Crooks can use your phone to send text
Posted Tuesday, December 6 2011 at 22:30
Mobile telephone users often send Short Text Messages dozens of times a day, secure in the knowledge that their SMSs are secret and private. This is no longer the case.
The Nation has established that some messages you receive may not be coming from the person shown as the sender on your phone book.
It is now possible for fraudsters to fake the identity of different mobile phone owners and send messages, some ill-intentioned, to offend the receivers.
This is the shock that you can experience when a hacker uses your number to send an inciting or offending text to a close friend while deceiving that friend it’s you.
On Tuesday, information technology expert Peter Kamakia demonstrated the trick the fraudsters use to fake mobile phone messages.
In just five minutes, the man was able to send messages from his mobile number, which carried the identities of three different people.
The fraud is now known as “tweaking” in the industry.
It refers to adjusting a complex system, usually an electronic device to suit ones needs.
For one to engage in tweaking, all they need is a mobile phone connected to the Internet. They can then connect to a specific address to tweak the SMS.
Mr Kamakia, 38, warned that the fraud was likely to be taken advantage of by criminals to spread hate speech, especially during the run up to next year’s General Election and spark ethnic violence.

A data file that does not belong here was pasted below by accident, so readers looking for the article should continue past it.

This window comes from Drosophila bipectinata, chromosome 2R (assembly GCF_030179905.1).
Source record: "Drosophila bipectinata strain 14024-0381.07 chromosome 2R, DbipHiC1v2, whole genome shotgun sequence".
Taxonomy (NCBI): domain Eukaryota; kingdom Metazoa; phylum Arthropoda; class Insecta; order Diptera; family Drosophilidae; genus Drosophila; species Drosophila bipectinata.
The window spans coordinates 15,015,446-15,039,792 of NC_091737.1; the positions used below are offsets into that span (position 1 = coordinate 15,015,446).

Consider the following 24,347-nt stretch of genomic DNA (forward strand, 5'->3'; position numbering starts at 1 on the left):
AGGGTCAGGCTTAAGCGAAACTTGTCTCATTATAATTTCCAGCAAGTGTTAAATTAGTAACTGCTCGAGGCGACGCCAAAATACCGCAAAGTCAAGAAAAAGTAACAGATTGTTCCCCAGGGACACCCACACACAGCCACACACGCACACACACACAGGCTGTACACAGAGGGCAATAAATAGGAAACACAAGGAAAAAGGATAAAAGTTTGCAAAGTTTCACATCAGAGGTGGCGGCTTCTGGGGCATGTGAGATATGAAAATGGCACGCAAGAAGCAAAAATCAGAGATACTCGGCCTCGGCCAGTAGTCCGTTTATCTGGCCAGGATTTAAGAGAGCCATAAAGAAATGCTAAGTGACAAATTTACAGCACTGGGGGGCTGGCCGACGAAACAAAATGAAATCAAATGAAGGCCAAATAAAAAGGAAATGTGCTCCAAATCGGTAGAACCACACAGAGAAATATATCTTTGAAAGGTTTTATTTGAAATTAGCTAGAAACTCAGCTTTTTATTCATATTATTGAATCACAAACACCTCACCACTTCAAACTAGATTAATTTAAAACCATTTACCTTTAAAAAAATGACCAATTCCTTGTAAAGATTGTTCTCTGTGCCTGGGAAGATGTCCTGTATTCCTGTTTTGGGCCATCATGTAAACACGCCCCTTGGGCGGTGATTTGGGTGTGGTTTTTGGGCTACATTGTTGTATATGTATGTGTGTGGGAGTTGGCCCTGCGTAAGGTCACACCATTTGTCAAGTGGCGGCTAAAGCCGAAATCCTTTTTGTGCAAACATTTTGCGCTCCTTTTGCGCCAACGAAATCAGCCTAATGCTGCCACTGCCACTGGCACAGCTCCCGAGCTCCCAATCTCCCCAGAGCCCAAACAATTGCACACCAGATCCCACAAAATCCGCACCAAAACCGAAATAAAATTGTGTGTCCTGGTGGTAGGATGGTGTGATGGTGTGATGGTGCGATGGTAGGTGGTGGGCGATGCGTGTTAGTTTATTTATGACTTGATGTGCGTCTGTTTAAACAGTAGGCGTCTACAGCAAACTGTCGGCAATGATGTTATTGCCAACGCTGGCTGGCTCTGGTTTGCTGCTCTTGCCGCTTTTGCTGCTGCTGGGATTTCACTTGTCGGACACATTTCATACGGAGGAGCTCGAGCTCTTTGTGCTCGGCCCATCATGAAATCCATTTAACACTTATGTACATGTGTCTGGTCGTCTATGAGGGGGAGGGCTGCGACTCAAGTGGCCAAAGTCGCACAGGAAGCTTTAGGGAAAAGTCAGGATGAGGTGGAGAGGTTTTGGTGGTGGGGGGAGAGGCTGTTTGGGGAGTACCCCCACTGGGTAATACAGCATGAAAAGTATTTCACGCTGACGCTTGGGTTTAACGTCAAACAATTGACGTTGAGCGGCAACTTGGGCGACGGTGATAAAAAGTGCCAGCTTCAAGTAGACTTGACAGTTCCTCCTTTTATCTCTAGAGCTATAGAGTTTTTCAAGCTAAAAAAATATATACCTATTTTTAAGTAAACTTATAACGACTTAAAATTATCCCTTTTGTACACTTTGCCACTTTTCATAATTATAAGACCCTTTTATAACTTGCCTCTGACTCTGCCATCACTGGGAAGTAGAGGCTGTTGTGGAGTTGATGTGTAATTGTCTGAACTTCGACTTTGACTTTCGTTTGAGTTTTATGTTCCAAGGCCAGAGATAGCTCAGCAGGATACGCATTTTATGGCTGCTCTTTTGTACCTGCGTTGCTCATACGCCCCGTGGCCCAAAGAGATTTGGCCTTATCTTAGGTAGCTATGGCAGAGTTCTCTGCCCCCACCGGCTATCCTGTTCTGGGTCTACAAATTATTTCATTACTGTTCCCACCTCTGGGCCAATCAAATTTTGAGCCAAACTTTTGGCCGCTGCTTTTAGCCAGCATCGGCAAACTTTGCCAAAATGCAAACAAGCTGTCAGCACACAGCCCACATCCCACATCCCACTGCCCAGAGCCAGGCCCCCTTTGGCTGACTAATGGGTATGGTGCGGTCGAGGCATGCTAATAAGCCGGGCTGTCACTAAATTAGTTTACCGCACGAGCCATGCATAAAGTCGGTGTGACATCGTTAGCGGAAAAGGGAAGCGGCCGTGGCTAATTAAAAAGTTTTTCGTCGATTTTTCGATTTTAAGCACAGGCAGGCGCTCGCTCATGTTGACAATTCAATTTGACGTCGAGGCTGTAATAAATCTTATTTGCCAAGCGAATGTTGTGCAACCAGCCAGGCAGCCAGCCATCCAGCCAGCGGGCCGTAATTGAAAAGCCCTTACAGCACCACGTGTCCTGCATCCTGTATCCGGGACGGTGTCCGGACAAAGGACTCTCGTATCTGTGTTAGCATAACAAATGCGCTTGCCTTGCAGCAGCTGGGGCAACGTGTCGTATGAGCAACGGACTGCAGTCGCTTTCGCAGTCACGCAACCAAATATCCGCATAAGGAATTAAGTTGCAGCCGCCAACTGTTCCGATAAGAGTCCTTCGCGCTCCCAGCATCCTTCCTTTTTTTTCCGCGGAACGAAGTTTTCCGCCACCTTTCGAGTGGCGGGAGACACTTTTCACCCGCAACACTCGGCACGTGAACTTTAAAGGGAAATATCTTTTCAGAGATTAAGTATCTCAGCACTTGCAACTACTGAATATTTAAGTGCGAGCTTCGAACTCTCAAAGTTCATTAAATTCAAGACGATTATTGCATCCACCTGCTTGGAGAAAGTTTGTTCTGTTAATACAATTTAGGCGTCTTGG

He requested that we keep the address anonymous. “A hacker can pick on the telephone number of a presidential candidate and send out an SMS claiming that such a candidate has dropped out of the race when that is not true,” Mr Kamakia, a former student of Starehe Boys Centre said.
In one of his fake messages of demonstration, he picked a mobile number from a colleague which he used in sending a message saying: “I have dropped out of the race”, purportedly signed by a local politician eying the presidency next year.
But checking under “sent items” of the person whose phone was “used” to send out the message, it had not registered as one of the sent items.
However, Mr Kamakia said, original phones had International Mobile Equipment Identity (Imei) which could be used to track the sender of such fake messages.
He said Imei is usually printed inside the battery compartment of a phone. It can also be displayed on the screen of the phone by entering *#06#.
“The Imei number is used by the Global System for Mobile Communications network to identify valid devices and therefore can be used for stopping a stolen phone from accessing the network or identifying the owner,” Mr Kamakia said.
The IT expert said one of the ways of addressing the issue was by immobilising fake mobile phones.
He said he planned to meet the National Integration and Cohesion Commission to show how the system could be used to spread hate messages.